Metaphors aside, the basic message of the book is good, though not new. It just scratches the surface. If you want in depth stuff, read other books.
I found the examples redundant.
Avraam Mavridis
Jun 17, 2020 rated it did not like it
What a waste of paper... the only outstanding about this book is how the authors managed to expand in 174 pages the simple "All software evolve over time, plan for changes"... Thank god I read it because of my subscription to Oreily and I didnt had to pay for it... 40 euros for 174 pages of buzzword driven nothingness. The book is the perfect example "lets take something that exist over years, wrap it in a new buzzword and re-sell it" ...more
Osvaldo Santana Neto
Apr 13, 2019 rated it really liked it
Shelves: ebook, owned
The beginning of this book is barely boring and repetitive. They try to explain the concept of fitness functions in several ways but it's a simple concept: automated testing for for architectural aspects of your systems. You define the main aspects of your system and create automated tests to ensure this characteristics. After 40% of the reading the things becomes more "practical" and authors propose some strategies to implement this kind of tests. ...more
Muhammad Khan
Aug 02, 2019 rated it it was amazing
A great attempt at packaging the latest state of the art, software engineering practices with a focus on building "agile" architectures.
A must read for anyone working in software, at any level.
Oct 05, 2017 rated it liked it
Shelves: read-tech
This book gives a high level overview of building evolutionary architectures. An evolutionary architecture supports guided, incremental change across multiple dimensions.

Changes are guided by fitness functions that check if the most important architectural characteristics are on target. Examples vary from coding standards to performance, security.

Incremental changes cover both building and deploying software. The authors emphasize the importance of a deployment pipeline if you want to make inc
Manu Pk
Mar 21, 2020 rated it really liked it
Shelves: tech
The book speaks about fitness functions, to solve this concern. An architectural fitness function provides an objective integrity assessment of some architectural characteristics. So, in a system there may be many characteristics that we want to measure, so you would write separate fitness functions for each of them. In the book, a fitness function is not defined in a concrete way but rather in an abstract form of graphs, tests or any other methods by which we know that our system is doing good ...more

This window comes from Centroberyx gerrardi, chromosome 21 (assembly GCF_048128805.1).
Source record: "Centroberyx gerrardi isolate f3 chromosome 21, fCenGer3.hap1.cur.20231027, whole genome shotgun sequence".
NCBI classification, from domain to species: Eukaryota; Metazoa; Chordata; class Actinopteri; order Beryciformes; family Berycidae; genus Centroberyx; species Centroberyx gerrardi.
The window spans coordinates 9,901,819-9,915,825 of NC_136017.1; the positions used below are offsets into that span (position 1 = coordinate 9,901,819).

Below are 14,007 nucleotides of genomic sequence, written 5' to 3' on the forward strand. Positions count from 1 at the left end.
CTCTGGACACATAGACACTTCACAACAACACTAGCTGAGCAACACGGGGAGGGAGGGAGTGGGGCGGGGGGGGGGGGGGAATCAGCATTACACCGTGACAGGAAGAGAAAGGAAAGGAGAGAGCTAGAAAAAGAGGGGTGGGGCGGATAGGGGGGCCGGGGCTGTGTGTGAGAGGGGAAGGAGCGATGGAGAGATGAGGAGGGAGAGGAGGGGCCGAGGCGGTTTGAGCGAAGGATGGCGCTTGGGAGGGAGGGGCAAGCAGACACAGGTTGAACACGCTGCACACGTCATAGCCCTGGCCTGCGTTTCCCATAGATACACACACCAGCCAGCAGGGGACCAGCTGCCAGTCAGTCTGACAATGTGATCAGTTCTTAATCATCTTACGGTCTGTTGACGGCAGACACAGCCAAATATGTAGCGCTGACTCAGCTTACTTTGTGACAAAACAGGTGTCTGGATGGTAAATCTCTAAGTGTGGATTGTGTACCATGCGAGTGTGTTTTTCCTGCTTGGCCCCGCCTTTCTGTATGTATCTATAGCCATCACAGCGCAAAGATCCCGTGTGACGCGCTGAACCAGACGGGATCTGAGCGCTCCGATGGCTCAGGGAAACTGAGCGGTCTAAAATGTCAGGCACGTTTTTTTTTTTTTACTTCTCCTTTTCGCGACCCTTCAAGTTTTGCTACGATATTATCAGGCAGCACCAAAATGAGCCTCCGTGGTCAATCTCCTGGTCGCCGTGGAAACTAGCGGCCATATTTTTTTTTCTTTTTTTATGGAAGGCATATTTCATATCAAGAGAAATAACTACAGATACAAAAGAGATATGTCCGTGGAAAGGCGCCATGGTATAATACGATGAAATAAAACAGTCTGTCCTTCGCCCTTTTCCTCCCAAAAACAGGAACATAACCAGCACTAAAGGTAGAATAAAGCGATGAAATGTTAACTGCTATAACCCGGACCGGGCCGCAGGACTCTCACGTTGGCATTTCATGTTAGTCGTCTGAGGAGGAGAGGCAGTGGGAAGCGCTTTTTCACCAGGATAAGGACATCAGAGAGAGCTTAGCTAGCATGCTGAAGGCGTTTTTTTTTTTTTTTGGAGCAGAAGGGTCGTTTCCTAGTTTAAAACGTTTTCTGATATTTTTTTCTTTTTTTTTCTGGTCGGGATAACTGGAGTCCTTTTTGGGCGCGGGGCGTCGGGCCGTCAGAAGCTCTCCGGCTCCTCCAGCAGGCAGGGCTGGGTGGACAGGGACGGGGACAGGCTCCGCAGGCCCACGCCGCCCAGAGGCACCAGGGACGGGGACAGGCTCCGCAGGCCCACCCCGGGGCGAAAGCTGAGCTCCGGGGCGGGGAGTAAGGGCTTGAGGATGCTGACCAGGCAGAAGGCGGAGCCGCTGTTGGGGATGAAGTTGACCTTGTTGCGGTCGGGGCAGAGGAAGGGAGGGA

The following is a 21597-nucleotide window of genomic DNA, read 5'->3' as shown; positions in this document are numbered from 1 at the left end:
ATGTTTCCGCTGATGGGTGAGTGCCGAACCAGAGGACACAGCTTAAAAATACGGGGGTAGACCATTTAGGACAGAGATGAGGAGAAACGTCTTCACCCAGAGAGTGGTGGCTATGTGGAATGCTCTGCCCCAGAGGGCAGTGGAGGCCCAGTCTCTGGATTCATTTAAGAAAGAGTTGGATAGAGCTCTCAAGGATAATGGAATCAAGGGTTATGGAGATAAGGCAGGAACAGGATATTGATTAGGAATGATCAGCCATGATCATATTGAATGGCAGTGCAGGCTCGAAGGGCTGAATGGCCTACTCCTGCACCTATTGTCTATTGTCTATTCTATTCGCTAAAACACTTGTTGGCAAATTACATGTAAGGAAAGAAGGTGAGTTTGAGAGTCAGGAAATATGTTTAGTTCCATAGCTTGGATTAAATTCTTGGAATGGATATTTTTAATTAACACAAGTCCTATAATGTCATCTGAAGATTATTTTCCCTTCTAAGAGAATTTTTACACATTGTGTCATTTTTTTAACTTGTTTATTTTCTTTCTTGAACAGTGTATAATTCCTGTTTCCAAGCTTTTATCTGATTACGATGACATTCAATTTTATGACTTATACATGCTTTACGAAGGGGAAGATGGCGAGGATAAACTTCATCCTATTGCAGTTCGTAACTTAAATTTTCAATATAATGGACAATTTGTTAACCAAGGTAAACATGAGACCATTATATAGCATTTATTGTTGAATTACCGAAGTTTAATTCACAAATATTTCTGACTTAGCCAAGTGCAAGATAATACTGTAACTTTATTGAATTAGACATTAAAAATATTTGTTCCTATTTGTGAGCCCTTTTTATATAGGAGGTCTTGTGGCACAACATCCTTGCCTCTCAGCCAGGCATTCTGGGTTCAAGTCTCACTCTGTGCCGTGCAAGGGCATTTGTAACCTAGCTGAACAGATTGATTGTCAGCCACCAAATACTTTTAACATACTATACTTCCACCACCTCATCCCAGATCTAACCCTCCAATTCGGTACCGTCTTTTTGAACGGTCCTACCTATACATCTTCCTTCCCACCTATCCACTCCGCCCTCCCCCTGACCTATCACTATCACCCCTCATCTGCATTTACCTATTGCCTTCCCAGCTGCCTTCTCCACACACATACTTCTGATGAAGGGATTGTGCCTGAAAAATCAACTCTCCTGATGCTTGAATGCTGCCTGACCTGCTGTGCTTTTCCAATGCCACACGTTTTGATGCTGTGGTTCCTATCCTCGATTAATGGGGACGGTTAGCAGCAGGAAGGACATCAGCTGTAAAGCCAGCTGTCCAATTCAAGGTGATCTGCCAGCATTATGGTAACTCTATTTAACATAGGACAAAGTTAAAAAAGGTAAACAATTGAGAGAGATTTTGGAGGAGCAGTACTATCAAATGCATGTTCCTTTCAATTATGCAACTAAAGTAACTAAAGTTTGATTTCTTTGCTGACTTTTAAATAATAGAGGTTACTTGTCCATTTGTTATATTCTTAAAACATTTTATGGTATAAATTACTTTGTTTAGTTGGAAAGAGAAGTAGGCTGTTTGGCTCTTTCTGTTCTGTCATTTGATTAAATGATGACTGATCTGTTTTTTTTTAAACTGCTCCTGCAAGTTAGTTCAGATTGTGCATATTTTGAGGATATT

Sten Vesterli
May 22, 2018 rated it really liked it
Even though the main idea of this book is fatally flawed, it is still a good book on IT architecture.

The flawed concept is the idea of a "fitness function" that automatically calculates the quality of an IT architecture. If it were possible to build such a function, it could be included in your build pipeline, you would notice and could prevent your architecture from degrading. The authors present the idea and benefits, but fail to argue convincingly how this can be done in practice.

The good p
Feb 19, 2018 rated it liked it
Shelves: work-stuff
I'm not 100% who the target audience is for this book. I was also very disappointed by some of the terrible scientific analogies, in particular when they use quanta!

But anyway, aside from that I appreciated the writing. There was a lot of spelling mistakes but I noticed that an effort had been made to use gender neutral language. I also though that including examples at the end of each chapter was a good idea.

On the whole though, aside from giving concepts new names I'm not sure how much I learn
Mar 09, 2018 rated it liked it
The book contains good content, but it feels much more like a compendium that a book with new ideas.

This book is basically a summary of and If you have read both these books, "Building Evolutionary Architecture" will bring no novelty to your knowledge about modern software architecture.

The premise of "Evolvability " as one of the "ities" (scalability, security, etc..) we should be concerned with in an architectu
This is an excellent book that crystalizes definitions and approaches to designing software systems that are amenable to change. Many of the concepts captured in this book have been practiced by experienced software engineers for many decades, but the discipline of evolvable software architecture has been lost since the explosion of the Internet ushered in fast and furious development. The authors do a great job of steering clear of discussing technology and instead focus on the essence of archi ...more
Nadim Rafehi
Oct 26, 2017 rated it really liked it
Well written with a lot of useful and insightful information, however it's somewhat lacking in exploring concrete examples of fitness functions. ...more
Francois D’Agostini
Apr 06, 2019 rated it it was amazing
Great book, really putting the emphasis on the capability of architectures rather than end state.

I think I liked the book because it confirms a lot of personal insights and brings me confidence when delivering these to customers